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Executive Summary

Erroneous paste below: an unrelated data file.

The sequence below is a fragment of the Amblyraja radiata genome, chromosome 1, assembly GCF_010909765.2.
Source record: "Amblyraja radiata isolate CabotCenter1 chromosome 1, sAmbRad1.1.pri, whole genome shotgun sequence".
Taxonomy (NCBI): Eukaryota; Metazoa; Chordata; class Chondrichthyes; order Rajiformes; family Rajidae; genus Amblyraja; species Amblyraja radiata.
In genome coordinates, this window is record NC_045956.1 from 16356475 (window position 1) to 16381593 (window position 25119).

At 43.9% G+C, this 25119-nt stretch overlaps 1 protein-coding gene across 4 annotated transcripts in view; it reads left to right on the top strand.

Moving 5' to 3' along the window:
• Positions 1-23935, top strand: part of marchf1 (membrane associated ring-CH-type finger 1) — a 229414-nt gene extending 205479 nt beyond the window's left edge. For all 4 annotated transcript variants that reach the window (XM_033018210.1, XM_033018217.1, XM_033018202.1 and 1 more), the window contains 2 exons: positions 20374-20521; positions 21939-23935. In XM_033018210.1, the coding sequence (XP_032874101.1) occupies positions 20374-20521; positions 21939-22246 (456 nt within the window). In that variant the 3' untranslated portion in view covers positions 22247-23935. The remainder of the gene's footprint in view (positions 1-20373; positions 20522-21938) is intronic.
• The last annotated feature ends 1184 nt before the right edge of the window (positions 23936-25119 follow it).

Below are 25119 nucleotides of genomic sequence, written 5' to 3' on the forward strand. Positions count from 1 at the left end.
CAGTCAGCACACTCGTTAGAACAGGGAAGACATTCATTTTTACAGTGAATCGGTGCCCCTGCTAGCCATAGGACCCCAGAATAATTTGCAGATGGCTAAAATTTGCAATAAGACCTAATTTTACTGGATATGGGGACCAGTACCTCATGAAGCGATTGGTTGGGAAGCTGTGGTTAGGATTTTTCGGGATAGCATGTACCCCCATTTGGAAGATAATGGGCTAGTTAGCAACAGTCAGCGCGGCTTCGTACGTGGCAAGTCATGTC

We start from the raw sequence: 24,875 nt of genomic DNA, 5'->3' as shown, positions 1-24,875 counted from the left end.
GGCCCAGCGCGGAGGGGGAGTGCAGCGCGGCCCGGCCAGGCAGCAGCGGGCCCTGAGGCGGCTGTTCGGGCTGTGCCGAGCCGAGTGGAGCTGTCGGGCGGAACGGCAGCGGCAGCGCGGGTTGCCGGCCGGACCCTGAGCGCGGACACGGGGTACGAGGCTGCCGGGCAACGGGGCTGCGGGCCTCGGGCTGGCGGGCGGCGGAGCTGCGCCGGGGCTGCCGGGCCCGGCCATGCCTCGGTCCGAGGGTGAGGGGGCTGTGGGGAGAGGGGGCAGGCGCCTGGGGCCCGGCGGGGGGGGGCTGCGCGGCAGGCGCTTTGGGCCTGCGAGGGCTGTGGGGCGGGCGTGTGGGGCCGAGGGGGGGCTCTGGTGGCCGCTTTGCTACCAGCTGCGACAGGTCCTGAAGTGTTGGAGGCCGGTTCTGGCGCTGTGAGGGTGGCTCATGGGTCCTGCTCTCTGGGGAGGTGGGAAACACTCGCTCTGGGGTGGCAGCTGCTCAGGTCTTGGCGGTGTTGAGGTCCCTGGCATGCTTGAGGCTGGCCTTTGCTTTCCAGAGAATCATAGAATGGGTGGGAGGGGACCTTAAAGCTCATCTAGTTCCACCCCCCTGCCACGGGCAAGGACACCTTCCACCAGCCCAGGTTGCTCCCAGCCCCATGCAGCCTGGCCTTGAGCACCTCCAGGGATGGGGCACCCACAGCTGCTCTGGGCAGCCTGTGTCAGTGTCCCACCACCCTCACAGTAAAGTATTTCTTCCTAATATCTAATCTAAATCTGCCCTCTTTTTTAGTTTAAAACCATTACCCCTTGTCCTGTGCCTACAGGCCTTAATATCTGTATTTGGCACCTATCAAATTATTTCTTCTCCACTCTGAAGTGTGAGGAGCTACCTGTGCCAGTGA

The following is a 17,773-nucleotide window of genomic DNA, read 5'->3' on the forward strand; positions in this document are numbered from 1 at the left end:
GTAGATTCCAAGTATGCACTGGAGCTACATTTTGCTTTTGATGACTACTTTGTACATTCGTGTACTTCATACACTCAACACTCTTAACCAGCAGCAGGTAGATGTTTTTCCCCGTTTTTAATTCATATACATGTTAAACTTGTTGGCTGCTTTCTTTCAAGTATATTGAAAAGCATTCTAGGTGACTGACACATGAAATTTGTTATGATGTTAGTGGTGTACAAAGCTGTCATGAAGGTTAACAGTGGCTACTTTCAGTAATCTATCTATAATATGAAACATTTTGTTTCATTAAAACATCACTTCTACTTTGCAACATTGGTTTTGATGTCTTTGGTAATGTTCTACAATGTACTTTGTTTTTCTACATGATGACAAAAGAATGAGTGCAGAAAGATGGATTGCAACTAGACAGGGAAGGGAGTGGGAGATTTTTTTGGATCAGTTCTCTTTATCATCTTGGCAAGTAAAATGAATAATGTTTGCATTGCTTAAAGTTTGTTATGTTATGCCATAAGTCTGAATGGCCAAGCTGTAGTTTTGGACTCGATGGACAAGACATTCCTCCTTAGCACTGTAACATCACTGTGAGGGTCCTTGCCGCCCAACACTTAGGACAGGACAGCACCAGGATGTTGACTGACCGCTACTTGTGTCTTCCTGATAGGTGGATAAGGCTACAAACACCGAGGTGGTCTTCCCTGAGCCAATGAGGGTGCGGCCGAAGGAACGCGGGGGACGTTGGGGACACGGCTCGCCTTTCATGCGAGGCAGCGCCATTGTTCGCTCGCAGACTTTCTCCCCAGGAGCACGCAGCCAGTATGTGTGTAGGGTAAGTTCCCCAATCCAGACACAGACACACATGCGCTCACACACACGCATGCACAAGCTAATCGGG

Upjohn will back the launch of Rogaine (minoxidil) with a $ 20 mil. consumer-directed television and print ad campaign for the prescription antibaldness product. The ads are scheduled to begin early in 1989. The company will "spend a considerable amount on television" advertising during the first quarter of next year and "perhaps as much as $ 20 mil." to introduce Rogaine to consumers, Upjohn President Lawrence Hoff said at an Oct. 13 press conference in New York City. Rogaine has been available since late September, following approval by FDA Aug. 9. One of the TV spots Upjohn plans to air has already been approved by FDA, Hoff noted, adding that the company "expects to meet FDA requirements for [all] ads." In order to comply with FDA requirements, the ads will not mention Rogaine by name. They will follow a format similar to previous commercials for other prescription products, according to Hoff. The exec summed up their content: "There is a program available. It is unique. See your doctor." Unlike in Canada, where the government allows neither the product or company name to appear in prescription drug advertising, the Upjohn name will be used in the U.S. consumer ads. The firm will plans to reach consumers through the distribution of 30,000 videotapes to doctors for viewing by patients. The tapes describe the proper application techniques and emphasize the importance of following the prescribed regimen of twice-daily application and continued use to achieve results. Patients cannot expect results for at least four months, and will lose newly grown hair within three to four months if the treatment is discontinued, according to the company. Before Upjohn begins its first direct-to-consumer ad and promotional campaign, it will use a "standard approach" to introduce Rogaine to physicians, Hoff said. Sales reps began visiting doctors in early October. A 12-page advertisement describing clinical studies, potential side effects, and "patient criteria favoring growth" began appearing in medical journals on Oct. 3. Rogaine volume could reach $ 500 mil. if the company succeeds in reaching the 1-1.5 mil. customers it is reportedly targeting out of a potential 6 mil. patient market. Men aged 25-40 who have been balding for less than 10 years and have an annual income of $ 35,000 or more are the target population. Rogaine users will have to spend a minimum of $ 500 year, exclusive of doctor's fees, to obtain the topical product. The price to pharmacists is $ 42.50 for a one-month supply. U.S. sales cannot be projected by extrapolating sales figures from the 46 foreign countries where Rogaine is currently available, Hoff cautioned, due to the many different situations for selling Rx products and the variation in cost to consumers. Sales in Canada should reach about $ 10 mil. this year, he said, and Rogaine is "doing well" in France and Italy. The company said it expects to have discussions with the Japanese firm Taisho in mid-1989 regarding the treatment's status in Japan; it could be sold there as an OTC. Additional Rogaine indications for which Upjohn said it plans to file in the U.S. include female pattern baldness and baldness prevention. The company's plan for additional products using new delivery systems is still "years away," Hoff said, although "some are promising." The firm entered a long-term research program with Procter & Gamble last year to develop improved formulations. Upjohn has also created a hair growth research department that will employ 40 people by 1990.

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